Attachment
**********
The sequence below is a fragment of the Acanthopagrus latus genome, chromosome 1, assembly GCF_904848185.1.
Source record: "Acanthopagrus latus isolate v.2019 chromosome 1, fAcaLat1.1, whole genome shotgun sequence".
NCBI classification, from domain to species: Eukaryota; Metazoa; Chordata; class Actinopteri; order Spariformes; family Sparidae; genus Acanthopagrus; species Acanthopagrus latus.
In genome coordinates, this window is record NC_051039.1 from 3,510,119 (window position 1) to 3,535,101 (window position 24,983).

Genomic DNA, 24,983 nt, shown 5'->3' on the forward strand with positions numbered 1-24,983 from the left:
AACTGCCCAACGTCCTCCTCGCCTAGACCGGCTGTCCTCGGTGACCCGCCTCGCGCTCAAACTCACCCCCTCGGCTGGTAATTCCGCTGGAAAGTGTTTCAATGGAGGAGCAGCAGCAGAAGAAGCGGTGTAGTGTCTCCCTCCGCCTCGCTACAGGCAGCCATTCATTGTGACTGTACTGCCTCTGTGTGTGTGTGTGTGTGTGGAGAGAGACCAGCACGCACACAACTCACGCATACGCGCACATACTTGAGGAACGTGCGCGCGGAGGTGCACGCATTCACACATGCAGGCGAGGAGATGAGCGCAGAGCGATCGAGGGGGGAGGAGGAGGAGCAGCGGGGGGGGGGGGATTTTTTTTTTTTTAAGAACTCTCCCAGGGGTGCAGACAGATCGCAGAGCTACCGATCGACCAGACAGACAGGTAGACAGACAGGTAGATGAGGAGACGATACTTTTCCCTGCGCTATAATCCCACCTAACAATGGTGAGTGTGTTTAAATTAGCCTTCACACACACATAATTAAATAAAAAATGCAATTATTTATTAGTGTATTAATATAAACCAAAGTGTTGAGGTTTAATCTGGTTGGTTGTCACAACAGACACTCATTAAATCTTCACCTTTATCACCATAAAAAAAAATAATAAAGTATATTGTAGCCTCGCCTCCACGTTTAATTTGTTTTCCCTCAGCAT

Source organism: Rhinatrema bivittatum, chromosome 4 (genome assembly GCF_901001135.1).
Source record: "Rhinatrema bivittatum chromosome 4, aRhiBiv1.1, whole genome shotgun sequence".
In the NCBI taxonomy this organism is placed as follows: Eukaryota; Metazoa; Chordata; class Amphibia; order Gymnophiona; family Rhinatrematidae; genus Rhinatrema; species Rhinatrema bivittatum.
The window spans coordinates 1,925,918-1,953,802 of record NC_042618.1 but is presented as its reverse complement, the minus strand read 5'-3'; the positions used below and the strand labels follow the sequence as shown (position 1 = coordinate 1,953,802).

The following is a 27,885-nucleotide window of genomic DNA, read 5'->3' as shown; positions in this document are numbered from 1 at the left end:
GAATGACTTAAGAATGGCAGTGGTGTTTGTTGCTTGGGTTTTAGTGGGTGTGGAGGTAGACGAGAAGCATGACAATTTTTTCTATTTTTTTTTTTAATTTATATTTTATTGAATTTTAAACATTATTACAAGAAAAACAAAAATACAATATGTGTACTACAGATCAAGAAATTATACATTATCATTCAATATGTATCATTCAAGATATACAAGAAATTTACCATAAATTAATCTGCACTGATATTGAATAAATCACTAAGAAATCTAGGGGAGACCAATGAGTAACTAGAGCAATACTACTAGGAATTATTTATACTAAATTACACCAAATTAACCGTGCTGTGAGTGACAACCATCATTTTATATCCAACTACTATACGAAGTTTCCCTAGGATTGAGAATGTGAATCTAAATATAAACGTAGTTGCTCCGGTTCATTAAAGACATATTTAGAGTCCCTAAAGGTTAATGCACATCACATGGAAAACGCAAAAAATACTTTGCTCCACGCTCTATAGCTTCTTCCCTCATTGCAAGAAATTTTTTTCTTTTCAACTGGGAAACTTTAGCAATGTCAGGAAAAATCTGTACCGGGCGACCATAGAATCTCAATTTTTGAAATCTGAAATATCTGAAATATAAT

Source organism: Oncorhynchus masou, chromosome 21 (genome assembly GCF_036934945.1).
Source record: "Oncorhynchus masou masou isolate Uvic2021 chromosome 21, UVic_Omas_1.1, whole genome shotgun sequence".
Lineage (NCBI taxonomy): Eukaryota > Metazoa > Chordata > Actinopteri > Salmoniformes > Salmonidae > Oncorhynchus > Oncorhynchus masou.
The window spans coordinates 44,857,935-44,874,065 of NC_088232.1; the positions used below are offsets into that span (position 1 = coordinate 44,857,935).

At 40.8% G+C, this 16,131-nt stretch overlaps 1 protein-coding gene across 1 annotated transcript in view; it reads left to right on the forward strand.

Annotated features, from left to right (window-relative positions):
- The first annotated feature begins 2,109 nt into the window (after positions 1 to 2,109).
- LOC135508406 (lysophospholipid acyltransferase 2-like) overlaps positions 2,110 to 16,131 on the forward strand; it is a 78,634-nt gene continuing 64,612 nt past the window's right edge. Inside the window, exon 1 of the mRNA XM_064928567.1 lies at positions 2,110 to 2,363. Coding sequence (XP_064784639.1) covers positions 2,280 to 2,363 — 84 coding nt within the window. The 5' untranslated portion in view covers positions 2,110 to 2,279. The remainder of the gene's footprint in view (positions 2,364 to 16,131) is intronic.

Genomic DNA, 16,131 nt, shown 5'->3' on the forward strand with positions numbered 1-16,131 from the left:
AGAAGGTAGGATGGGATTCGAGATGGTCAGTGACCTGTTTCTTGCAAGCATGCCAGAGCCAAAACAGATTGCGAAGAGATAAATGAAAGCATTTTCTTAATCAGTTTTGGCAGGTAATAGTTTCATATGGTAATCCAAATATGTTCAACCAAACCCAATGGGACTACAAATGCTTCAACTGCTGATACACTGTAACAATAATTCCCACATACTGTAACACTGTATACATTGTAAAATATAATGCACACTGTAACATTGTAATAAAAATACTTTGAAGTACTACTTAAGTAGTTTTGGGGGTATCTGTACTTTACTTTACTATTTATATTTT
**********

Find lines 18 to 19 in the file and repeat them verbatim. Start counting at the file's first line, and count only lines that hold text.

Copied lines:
Annotated features, from left to right (window-relative positions):
- The first annotated feature begins 2,109 nt into the window (after positions 1 to 2,109).